The New York City police officer who shot and killed an unarmed Black man in 2014 will not go to prison. Peter Liang was sentenced to serve five years of probation and community service Tuesday. The judge lessened his sentence from manslaughter to criminally negligent homicide moments before sentencing.
The Associated Press reports Liang will perform 800 hours of community service in the shooting death of Akai Gurley. The former New York Police Department officer said at the time of his hearing in February that he was remorseful.
“My life is forever changed,” Liang, 28, said. “I hope you give me a chance to rebuild it.”
A subsequent apology made more than a year and a half after Gurley’s shooting death was not accepted by the victim’s family.
Brooklyn state Supreme Court Justice Danny Chun said he didn’t believe the harsher manslaughter charge with a potential 15-year prison sentence was suitable for the ex-cop.
“Given the defendant’s background and how remorseful he is, it would not be necessary to incarcerate the defendant to have a just sentence in this case,” Chun said in the sentencing.
Liang claimed he entered the Louis H. Pink Houses in November 2014 and was startled by a loud sound, causing him to he fire his gun. The bullet ricocheted in a stairwell killing 28-year-old Gurley, a father of one.
During the manslaughter trial in February, The Atlantic reports trial jurors repeatedly asked to touch Liang’s gun and pulled the trigger to test his claim for themselves. Gurley had been walking down a set of stairs with his girlfriend, Melissa Butler, one flight below Liang. When he was shot, he laid bleeding on the fifth floor. Liang had stepped into the hallway with his partner, Shaun Landau, to decide who would call to tell their superior the gun was fired. Liang only stepped back into the stairwell to find the bullet. That’s when he heard Gurley’s cries and still did nothing to aid him.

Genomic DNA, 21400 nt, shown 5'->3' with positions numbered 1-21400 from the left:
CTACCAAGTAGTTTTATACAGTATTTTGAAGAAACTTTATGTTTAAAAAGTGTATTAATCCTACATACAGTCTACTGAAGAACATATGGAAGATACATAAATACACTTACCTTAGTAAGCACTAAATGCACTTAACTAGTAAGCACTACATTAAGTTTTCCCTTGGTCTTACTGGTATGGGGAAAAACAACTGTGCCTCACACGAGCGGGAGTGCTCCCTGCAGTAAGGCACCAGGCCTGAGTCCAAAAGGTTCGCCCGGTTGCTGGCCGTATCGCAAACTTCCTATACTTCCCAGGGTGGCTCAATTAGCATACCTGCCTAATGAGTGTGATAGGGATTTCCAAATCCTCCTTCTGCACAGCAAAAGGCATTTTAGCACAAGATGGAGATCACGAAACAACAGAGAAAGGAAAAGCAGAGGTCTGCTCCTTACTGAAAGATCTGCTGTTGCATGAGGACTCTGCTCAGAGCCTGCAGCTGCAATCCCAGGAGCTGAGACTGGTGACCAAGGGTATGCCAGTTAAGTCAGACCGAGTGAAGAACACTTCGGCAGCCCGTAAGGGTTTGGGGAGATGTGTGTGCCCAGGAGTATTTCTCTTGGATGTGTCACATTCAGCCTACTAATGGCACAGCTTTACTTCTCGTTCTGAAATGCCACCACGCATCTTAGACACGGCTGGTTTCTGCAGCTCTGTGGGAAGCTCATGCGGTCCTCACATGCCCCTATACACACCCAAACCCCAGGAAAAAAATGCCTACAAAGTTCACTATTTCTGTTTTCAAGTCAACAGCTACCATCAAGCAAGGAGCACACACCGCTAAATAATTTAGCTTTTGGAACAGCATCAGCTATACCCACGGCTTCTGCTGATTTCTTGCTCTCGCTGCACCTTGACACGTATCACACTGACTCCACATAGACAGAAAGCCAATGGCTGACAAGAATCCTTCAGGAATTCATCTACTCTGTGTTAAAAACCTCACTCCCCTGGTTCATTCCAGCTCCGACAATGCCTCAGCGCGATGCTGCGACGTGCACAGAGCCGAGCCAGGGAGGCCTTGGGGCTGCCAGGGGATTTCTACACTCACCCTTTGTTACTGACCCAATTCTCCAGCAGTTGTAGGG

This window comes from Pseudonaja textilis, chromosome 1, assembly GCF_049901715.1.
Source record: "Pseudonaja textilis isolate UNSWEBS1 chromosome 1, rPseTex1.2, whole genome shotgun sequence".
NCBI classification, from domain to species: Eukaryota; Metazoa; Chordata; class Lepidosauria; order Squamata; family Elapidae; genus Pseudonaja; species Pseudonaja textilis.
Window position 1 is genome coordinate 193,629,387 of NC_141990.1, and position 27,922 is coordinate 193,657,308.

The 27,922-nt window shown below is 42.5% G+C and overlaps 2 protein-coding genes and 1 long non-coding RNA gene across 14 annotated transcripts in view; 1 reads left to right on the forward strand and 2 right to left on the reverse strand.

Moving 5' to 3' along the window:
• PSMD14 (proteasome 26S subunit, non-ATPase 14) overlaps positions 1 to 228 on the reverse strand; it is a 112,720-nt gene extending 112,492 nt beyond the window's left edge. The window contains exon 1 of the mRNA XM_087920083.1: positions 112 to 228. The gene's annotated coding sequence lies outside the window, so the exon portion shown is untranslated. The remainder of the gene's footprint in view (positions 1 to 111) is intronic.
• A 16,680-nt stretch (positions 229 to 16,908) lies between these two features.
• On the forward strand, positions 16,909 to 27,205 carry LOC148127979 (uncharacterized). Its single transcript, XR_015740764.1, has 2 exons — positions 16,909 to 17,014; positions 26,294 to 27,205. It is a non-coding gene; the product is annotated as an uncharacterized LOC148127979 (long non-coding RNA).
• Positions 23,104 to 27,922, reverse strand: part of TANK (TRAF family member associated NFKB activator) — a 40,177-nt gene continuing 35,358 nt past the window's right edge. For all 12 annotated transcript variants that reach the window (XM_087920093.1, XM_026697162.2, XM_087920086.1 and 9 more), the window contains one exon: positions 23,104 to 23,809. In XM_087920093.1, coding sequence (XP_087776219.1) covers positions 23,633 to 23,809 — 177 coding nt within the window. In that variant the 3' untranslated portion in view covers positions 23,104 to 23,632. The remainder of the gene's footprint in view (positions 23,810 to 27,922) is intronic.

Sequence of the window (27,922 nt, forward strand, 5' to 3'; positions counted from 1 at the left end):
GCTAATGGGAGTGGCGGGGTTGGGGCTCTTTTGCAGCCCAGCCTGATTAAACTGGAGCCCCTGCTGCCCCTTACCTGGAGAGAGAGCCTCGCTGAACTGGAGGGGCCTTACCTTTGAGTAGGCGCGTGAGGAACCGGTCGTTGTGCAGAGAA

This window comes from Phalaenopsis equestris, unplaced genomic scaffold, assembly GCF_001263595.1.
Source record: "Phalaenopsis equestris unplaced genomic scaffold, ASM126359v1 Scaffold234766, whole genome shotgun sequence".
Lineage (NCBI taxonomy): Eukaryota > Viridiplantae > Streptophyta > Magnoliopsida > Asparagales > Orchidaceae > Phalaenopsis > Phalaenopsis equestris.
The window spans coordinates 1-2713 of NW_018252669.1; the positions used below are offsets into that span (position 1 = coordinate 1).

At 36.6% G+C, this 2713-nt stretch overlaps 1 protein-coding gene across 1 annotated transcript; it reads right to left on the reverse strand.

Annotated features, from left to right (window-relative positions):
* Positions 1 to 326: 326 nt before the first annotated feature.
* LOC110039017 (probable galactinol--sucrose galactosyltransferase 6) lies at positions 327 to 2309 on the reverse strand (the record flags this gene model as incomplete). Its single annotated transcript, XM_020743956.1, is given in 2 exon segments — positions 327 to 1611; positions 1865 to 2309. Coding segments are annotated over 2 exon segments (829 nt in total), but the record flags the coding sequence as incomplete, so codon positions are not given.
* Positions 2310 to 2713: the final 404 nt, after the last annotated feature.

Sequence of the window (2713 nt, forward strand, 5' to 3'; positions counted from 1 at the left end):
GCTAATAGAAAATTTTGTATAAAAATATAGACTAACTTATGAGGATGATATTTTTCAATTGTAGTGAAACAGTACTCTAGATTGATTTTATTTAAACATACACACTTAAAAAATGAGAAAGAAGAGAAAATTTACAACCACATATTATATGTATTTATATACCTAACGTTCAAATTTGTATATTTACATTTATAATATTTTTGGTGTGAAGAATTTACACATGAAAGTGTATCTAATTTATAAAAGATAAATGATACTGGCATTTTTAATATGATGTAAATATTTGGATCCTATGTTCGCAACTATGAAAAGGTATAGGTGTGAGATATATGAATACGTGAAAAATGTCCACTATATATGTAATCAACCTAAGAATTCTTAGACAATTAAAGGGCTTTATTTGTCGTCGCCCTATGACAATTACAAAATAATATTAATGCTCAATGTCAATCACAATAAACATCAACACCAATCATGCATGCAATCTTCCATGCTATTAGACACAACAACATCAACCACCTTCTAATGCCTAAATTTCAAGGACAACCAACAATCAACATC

Landau would later testify that the pair did not receive adequate CPR training. Gurley’s girlfriend had to ask a neighbor for a phone to call 911. She was left to resuscitate the victim as an operator coached her. Liang was charged with official misconduct because of his negligence in addition to the manslaughter charge, criminally negligent homicide, second-degree assault and reckless endangerment. Butler later sued NYC for Gurley’s death.
It was unlikely that the ex-rookie cop would have carried out the 15-year prison sentence. Last month, Brooklyn district attorney Ken Thompson suggested house arrest for Liang since he was patrolling the area and didn’t kill Gurley on purpose.